Tambay also asked Emmanuel and I if we knew of such an example, and the only one I could think of, without the prosthetics however, was Fredi Washington in Paul Robeson's 1933 film The Emperor Jones.
Washington, who died in 1994 at the age of 90, was one of those many black actresses who never found any real place or real lasting success in Hollywood. During her brief time as a Hollywood actress, she appeared in only a few films, the most famous of which was her role as Peola Johnson in the 1934 film, Imitation of Life, in which she plays Louise Beaver's daughter who passes for white.
Ironically, in the more well-known 1959 remake of the film, the role of the daughter, renamed Sarah, was played by white actress, Susan Kohner.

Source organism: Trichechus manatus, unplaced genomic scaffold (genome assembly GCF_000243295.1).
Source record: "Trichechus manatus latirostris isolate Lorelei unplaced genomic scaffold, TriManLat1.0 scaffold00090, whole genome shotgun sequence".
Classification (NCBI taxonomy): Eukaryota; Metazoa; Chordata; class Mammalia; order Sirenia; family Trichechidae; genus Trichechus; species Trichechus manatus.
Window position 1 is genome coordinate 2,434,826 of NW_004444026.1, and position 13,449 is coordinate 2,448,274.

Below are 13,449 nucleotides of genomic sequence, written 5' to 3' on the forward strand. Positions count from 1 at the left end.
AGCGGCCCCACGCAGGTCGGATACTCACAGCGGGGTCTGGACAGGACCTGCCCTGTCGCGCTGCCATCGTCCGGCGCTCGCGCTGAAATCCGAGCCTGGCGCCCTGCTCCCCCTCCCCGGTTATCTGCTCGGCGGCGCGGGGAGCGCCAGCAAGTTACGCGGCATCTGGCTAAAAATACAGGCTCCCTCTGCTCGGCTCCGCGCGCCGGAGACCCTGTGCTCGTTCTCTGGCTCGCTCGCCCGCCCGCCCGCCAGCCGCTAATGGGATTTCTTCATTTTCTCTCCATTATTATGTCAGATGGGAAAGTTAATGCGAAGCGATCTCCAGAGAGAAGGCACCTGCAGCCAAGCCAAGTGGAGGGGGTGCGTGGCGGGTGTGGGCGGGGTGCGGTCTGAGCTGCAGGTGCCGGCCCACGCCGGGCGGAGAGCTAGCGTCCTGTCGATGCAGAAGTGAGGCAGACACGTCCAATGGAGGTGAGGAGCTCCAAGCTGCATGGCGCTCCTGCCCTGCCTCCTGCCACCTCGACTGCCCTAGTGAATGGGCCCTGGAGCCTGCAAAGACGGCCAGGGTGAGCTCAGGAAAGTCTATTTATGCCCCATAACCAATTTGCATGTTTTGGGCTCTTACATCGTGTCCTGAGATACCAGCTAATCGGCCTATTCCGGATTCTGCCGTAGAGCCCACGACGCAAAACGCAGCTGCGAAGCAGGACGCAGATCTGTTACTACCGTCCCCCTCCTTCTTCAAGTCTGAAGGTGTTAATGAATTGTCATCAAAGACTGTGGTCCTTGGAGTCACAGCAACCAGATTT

But in Jones, Washington has the small role of Undine, a character who has an affair with Robeson's Brutus. However, she was so light-skinned that the producers actually darkened her skin in the film, for fear that audiences might mistake her for a white woman who's involved with Robeson, obviously a black man.
Take a look at Washington in the film: